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    A guide to your rights as a citizen

    Cracking open the rules on closed sessions

    Pub­lic agen­cies are al­lowed to meet in private to dis­cuss is­sues such as lit­ig­a­tion, real prop­erty pur­chases and labor ne­go­ti­ations. But they must dis­close the top­ic in ad­vance and make fi­nal de­cisions pub­lic.

    Of­ten, some of the most sens­it­ive is­sues in loc­al gov­ern­ment are dis­cussed be­hind closed doors in what is known as closed ses­sion. But the agency has to re­port ac­tion from such meet­ings, and those who want to know what happened be­hind the closed doors have rights.

    Which matters can be discussed in a closed session meeting?

    The Brown Act strictly lim­its the types of is­sues that qual­i­fy for a closed ses­sion meet­ing. The most com­mon in­volve lit­ig­a­tion, the pur­chase or sale of real prop­erty, per­son­nel eval­u­ations and labor ne­go­ti­ations. “The idea here is that the pub­lic is bet­ter off al­low­ing this con­ver­sa­tion to be out of the pub­lic view,” said Tom New­ton, gen­er­al coun­sel for the Cali­for­nia News­pa­per Pub­lish­ers Assn. New­ton ad­ded that al­though a city coun­cil or le­gis­lat­ive body may dis­cuss per­son­nel mat­ters in closed ses­sion, any de­cisions per­tain­ing to em­ploy­ee com­pens­a­tion must be ad­dressed and ap­proved in open ses­sion.

    Who can participate in a closed session?

    Meet­ings can­not be “semi-private,” New­ton said. A coun­cil can­not se­lect cer­tain pub­lic parties to par­ti­cip­ate while ex­clud­ing oth­ers. However, out­side con­sult­ants work­ing for the city or agency are per­mit­ted to par­ti­cip­ate, as well as mem­bers of an agency’s staff. “You can­not have people in the closed ses­sion who are not mem­bers of your team,” said Mi­chael Jen­kins, city at­tor­ney for Dia­mond Bar, Her­mosa Beach, Rolling Hills and West Hol­ly­wood, and pres­id­ent of the City At­tor­neys’ De­part­ment in the League of Cali­for­nia Cit­ies.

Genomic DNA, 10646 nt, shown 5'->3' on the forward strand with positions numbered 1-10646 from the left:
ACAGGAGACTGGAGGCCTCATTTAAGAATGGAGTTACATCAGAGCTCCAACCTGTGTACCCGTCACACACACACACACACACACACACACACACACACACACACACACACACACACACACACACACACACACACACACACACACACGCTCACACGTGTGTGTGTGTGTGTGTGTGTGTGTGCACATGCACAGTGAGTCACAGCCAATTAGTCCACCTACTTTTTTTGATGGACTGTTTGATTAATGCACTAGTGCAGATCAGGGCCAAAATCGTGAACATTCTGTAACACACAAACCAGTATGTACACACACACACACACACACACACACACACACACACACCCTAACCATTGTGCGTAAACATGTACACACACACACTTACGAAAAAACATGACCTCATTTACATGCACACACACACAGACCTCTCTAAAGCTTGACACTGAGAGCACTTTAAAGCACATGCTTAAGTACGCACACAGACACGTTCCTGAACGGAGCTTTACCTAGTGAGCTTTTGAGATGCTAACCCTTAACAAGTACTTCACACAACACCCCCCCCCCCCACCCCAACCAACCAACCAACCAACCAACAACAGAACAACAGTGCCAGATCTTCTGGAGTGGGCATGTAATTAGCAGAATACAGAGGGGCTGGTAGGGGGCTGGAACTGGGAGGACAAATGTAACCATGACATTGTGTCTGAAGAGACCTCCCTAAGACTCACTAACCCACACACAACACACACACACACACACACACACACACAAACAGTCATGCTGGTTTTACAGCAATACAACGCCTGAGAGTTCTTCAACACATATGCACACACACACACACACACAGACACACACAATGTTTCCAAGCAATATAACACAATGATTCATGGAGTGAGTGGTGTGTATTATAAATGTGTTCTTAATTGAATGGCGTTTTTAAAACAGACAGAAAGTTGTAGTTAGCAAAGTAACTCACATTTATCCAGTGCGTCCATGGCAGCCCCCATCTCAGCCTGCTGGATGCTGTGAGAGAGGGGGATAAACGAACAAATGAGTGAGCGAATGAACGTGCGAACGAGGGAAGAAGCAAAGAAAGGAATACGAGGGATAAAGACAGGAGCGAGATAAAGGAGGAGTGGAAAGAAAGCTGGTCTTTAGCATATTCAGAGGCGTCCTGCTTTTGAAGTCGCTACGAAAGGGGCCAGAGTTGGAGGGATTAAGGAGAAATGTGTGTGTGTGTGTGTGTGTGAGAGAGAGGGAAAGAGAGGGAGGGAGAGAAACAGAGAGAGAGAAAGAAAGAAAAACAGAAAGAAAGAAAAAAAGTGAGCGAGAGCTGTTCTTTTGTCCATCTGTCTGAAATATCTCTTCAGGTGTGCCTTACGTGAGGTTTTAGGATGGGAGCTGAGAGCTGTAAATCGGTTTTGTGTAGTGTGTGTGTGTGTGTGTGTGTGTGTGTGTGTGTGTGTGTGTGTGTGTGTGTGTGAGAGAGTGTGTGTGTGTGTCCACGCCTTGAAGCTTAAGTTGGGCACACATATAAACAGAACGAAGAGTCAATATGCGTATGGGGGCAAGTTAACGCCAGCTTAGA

How can I keep track of decisions made in a closed session?

    All items dis­cussed in closed ses­sion must be lis­ted on an agenda be­fore the meet­ing, and the list­ing must in­clude the Cali­for­nia gov­ern­ment code that the agency is cit­ing to jus­ti­fy the closed ses­sion. “The first place to look is on the agenda of the meet­ing; those dis­clos­ures must be made,” Jen­kins said. The agenda of­ten provides ba­sic in­form­a­tion such as the loc­a­tion of a prop­erty the city is con­sid­er­ing for pur­chase, or the title of a leg­al case in which the city is in­volved. And after a closed ses­sion, the agency must an­nounce any fi­nal de­cisions it made dur­ing the ses­sion. In some cases, the coun­cil will wait un­til the start of its next meet­ing to make this an­nounce­ment, New­ton said.

    Doc­u­ments used in closed ses­sion may or may not be avail­able through a pub­lic re­cords re­quest. Jen­kins said many memos pre­pared by at­tor­neys be­fore the closed ses­sions and oth­er re­ports used in the meet­ings would be ex­empt from pub­lic re­cords laws be­cause their dis­clos­ure could com­prom­ise the agency’s stand­ing in lit­ig­a­tion or ne­go­ti­ation. But any doc­u­ment ex­ecut­ing a fi­nal de­cision — such as a leg­al set­tle­ment or a pur­chase agree­ment — is a pub­lic re­cord, he said.

    Are there any red flags I can look out for?

    The most ba­sic re­quire­ment is that the agency re­ports its closed ses­sions cor­rectly and cites the cor­rect gov­ern­ment code, the at­tor­neys said. “If you see a body go­ing in­to a closed ses­sion and there’s no in­dic­a­tion as to why — that’s an im­me­di­ate prob­lem,” Jen­kins said. Moreover, mem­bers of the pub­lic must be giv­en an op­por­tun­ity to speak be­fore the closed ses­sion be­gins, New­ton said.

    An­oth­er way for cit­izens to mon­it­or closed ses­sion meet­ings is to pay at­ten­tion to what a coun­cil re­ports after each ses­sion, New­ton said. “If there are a lot of closed ses­sions without any ac­tion re­por­ted out, that would be a red flag,” he said.

    Both at­tor­neys sug­ges­ted that cit­izens keep an eye out for per­son­nel eval­u­ations con­duc­ted in closed ses­sions. Jen­kins said fre­quent or on­go­ing eval­u­ation of a top staff mem­ber, such as a city man­ager, would be un­usu­al. New­ton said that any time a body moves to make an ap­point­ment or to hire a new em­ploy­ee, there must be a pub­lic dis­cus­sion of that per­son’s com­pens­a­tion. “There has to be an open and pub­lic dis­cus­sion about com­pens­a­tion,” he said.

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